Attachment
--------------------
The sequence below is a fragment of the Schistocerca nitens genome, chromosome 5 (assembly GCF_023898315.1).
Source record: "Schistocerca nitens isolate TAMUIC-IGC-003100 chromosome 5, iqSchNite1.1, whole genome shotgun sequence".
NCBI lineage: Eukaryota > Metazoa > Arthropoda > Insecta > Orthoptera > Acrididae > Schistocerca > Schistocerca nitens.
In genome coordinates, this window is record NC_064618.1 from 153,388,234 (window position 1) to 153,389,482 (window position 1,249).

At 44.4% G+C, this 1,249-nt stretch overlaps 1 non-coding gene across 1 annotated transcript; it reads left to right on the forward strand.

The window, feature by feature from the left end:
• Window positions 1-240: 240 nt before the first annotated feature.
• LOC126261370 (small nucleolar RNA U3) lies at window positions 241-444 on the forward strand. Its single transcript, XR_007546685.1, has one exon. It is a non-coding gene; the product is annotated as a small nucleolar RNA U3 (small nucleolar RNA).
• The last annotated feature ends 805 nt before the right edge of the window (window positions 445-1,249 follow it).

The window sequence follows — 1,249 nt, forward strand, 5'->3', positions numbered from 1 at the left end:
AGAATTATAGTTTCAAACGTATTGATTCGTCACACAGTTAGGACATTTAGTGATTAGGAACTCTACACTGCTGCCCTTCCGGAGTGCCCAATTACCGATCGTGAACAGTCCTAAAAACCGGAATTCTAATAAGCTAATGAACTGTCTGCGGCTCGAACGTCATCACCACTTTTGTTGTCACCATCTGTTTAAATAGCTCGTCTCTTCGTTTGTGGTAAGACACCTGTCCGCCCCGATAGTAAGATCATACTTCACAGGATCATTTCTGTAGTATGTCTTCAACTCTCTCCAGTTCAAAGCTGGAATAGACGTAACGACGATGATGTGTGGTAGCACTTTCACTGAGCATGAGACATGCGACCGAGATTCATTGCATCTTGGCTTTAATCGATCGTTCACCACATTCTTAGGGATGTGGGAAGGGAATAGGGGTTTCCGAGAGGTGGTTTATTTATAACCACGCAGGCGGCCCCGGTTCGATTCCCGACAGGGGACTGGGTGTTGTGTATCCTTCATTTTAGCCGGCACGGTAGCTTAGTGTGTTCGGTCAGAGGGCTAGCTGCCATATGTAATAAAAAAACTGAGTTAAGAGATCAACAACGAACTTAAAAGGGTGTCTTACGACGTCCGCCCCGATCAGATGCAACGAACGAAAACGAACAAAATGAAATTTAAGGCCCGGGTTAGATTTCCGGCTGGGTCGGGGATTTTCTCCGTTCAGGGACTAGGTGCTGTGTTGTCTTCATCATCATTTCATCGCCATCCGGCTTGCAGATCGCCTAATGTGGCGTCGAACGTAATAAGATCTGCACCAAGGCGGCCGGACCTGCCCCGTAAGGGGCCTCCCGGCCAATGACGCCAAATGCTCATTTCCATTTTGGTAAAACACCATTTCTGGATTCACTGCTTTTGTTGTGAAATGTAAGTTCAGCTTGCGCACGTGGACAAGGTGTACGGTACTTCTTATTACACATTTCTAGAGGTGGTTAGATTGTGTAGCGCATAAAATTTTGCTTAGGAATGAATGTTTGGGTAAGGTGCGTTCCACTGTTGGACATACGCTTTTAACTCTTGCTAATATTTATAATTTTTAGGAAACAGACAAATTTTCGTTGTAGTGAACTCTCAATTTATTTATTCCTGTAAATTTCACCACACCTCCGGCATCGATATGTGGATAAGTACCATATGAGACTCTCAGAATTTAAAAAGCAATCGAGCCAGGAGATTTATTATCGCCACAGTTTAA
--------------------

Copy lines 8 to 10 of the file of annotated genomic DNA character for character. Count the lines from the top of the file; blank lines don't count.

• LOC126261370 (small nucleolar RNA U3) lies at window positions 241-444 on the forward strand. Its single transcript, XR_007546685.1, has one exon. It is a non-coding gene; the product is annotated as a small nucleolar RNA U3 (small nucleolar RNA).
• The last annotated feature ends 805 nt before the right edge of the window (window positions 445-1,249 follow it).

The window sequence follows — 1,249 nt, forward strand, 5'->3', positions numbered from 1 at the left end: